There isn’t a pet parent out there that doesn’t want the best they can manage for their fur-babies.
We’ve heard about the nefarious practices of some pet food producers and learned about those suspect ingredients. But that’s all changed now, right? There are safeguards in place to ensure no more death-by-Chinese-chicken jerky. Right?!
Well . . . not quite. The pet food industry is not “regulated” in the same way the human food industry is. While the Food and Drug Administration (FDA) “ensures that the ingredients used in pet food are safe and have an appropriate function in the pet food” there is “no requirement that pet food products have pre-market approval by the FDA.”
Further complicating matters, products manufactured in other parts of the world are subject to different standards. For example, the Food Standards Agency in the UK states that “labelling requirements for pet food are less onerous than those for feed for farmed livestock. For livestock, the ingredients must be declared individually in descending order by weight, but pet food manufacturers have the option to declare them by category . . .”
In this age of “fake news” and “alternative facts,” it is not safe (or sane) to trust any one source of information, especially when it comes to our pet’s health and happiness.
From time to time - and with your help - Rescue Legacy will expose products that may belong more in a dumpster than on a store shelf. But, we’re not all about hissing and dissing. For we will also spotlight products and services harmonious with our pets-as-family-values.
That said, it’s on to business:
Purportedly developed by veterinarians, Vet Aquadent Anti-Plaque Solution promises to promote your dog’s and cat’s oral hygiene and freshen breath. Chlorhexadine and xylitol are among the active ingredients combined in a “palatable solution” to prevent tartar buildup in dogs and cats six months of age and older.
The user is instructed to add 10mL of solution to every quart of fresh drinking water and to change water daily using the same formula. Vet Aquadent has been sold on many online outlets including 1800PetMeds.com.
If the artificial dyes (FD&C blue No. 1 and FD&C yellow No. 5) aren't enough to raise red flags, the presence of the artificial sweetener xylitol should fly the skull and crossbones.
Xylitol is a sugar substitute most commonly found in chewing gum, though it can be bought in granulated form. While some humans have been known to have minor stomach upset from ingestion of xylitol, adverse reaction in dogs - and even cats - can be much more serious. According to the ASPCA Animal Control Center, there is a strong link between xylitol and liver failure in dogs. Ingestion of even small amounts of xylitol can induce side effects including listlessness and disorientation.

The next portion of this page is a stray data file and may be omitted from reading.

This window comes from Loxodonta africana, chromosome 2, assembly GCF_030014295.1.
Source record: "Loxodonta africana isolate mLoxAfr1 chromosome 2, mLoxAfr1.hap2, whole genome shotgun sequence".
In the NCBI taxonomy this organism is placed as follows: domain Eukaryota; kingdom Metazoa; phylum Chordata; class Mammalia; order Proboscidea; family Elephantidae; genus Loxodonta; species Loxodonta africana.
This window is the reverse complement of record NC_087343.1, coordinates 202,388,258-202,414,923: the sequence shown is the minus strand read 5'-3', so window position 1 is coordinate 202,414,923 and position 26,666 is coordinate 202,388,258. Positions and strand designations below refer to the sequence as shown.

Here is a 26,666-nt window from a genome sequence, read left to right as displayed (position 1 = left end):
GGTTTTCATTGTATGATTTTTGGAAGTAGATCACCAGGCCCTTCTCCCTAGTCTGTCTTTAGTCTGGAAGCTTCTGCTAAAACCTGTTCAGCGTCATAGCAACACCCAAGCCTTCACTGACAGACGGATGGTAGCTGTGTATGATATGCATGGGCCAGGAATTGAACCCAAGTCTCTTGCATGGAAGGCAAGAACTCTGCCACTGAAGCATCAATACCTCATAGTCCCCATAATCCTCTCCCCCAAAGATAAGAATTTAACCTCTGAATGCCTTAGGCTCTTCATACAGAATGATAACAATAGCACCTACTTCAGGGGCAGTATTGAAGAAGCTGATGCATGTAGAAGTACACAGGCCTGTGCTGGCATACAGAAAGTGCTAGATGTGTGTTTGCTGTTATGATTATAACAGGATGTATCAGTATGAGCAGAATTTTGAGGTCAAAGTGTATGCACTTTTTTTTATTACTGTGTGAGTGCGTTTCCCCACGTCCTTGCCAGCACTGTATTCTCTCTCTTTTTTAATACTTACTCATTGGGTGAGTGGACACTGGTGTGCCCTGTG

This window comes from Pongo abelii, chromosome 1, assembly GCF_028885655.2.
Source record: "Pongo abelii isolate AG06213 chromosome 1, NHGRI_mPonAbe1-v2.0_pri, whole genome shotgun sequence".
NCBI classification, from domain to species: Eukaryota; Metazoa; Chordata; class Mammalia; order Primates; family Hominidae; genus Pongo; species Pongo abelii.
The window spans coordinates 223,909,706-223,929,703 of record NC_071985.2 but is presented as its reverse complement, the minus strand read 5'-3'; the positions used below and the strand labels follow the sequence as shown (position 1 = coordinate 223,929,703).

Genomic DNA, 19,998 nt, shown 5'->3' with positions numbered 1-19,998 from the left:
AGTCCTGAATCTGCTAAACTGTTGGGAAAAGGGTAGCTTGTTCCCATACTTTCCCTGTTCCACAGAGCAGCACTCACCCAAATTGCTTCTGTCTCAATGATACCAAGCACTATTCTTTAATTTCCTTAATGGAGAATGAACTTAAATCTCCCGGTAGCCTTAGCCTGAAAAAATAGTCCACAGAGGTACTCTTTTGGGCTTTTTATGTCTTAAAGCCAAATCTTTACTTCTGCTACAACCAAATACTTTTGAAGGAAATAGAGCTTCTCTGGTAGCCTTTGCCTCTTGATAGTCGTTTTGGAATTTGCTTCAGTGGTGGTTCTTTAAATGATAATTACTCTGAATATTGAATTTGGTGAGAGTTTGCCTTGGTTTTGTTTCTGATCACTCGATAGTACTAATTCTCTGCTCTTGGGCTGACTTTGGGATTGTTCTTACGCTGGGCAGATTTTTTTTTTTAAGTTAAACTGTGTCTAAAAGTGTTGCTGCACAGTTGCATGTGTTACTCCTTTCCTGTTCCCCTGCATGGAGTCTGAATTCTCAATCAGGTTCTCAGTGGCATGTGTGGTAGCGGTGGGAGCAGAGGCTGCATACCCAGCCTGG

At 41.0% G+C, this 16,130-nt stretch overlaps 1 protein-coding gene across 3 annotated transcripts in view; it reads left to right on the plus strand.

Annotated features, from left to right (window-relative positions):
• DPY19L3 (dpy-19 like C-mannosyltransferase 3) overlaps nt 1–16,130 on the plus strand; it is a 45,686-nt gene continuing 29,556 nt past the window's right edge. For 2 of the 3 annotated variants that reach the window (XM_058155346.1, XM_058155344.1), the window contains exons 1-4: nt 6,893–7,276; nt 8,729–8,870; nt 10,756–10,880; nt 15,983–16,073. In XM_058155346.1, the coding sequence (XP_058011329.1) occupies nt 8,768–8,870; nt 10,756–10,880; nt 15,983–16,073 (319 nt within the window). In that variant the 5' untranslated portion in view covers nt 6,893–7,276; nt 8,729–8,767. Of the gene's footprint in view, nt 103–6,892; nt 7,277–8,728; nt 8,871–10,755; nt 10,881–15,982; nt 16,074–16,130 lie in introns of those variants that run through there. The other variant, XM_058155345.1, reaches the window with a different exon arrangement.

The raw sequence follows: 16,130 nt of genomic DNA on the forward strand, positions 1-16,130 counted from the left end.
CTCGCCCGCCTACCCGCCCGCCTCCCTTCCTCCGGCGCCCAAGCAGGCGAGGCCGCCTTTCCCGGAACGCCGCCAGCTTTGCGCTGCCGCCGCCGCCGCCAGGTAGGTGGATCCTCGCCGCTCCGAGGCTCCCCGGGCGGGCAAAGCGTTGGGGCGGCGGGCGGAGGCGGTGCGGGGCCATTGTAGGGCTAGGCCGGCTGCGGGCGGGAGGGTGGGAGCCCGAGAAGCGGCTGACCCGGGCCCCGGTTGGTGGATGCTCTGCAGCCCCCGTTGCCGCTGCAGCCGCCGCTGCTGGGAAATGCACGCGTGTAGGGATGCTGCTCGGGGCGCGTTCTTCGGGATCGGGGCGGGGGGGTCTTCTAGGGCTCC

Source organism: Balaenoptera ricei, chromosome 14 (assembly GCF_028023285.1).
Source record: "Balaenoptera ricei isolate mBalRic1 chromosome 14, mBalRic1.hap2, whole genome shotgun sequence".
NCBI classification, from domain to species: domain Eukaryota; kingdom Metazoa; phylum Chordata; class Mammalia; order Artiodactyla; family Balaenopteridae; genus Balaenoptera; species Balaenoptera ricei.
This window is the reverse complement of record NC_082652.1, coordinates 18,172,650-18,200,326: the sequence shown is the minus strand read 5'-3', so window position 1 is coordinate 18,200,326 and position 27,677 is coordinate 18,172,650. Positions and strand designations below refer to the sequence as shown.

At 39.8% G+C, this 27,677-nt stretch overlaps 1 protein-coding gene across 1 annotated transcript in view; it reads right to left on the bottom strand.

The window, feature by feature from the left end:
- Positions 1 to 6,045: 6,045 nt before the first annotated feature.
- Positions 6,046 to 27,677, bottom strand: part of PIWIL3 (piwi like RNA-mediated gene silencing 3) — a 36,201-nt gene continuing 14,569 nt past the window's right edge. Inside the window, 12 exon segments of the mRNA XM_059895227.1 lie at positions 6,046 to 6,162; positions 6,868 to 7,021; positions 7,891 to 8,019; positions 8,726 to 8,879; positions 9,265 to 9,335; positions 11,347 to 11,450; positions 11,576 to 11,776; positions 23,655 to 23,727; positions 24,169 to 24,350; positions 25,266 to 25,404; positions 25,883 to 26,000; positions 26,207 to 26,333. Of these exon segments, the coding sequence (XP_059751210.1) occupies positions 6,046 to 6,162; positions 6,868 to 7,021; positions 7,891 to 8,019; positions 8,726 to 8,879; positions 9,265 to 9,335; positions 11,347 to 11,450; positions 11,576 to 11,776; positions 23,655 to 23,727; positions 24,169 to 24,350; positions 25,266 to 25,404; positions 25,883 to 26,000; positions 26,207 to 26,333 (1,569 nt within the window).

My wife and I discovered this painful fact a few years ago while packing for a trip. I carelessly left a ziplock bag with a few pieces of xylitol-sweetened gum on the coffee table, left the room and returned a few moments later. Horrified, I saw that our Lilly, the Boston terrier, had ripped the bag open and swallowed three pieces of the gum.
Shortly after a hysterically-placed phone call, we were speeding our way to the vet’s office. Lilly sat in my lap and looked up at me, her eyes half-lidded and cloudy. We set her down on the vet’s examining table and she staggered like a Bowery bum. That night, Lilly had her stomach pumped. We called the vet every two hours for updates. She recovered, but we were told that we brought her just in the nick of time.
Xylitol is third in the list of Vet Aquadent’s ingredients at 0.6% by volume (250mL bottle). Vibrac Animal Health, manufacturers of Vet Aquadent, claim that the levels of xylitol in its product are not dangerous to pets. Moreover, they assert that “because xylitol is rapidly metabolized, accumulation in the body does not occur from one consumption episode to the next.”
True, that smidge of UV rays we get incidentally from the sun every day or that modicum of mercury in grandma’s tuna salad will not kill us. But why would anyone go out of their way to knowingly and consistently welcome a toxic substance into their body? So, what possible reason could there be for including in a pet product an ingredient - in any amount - that contains a known toxin?
Perhaps it is no accident that Virbac Animal Health was on the FDA warning letter list (December 10, 2008) for violations of current Good Manufacturing Practice regulations.
Just because a pet product is on a shelf (or on the ether), doesn’t mean that it’s good for your pet.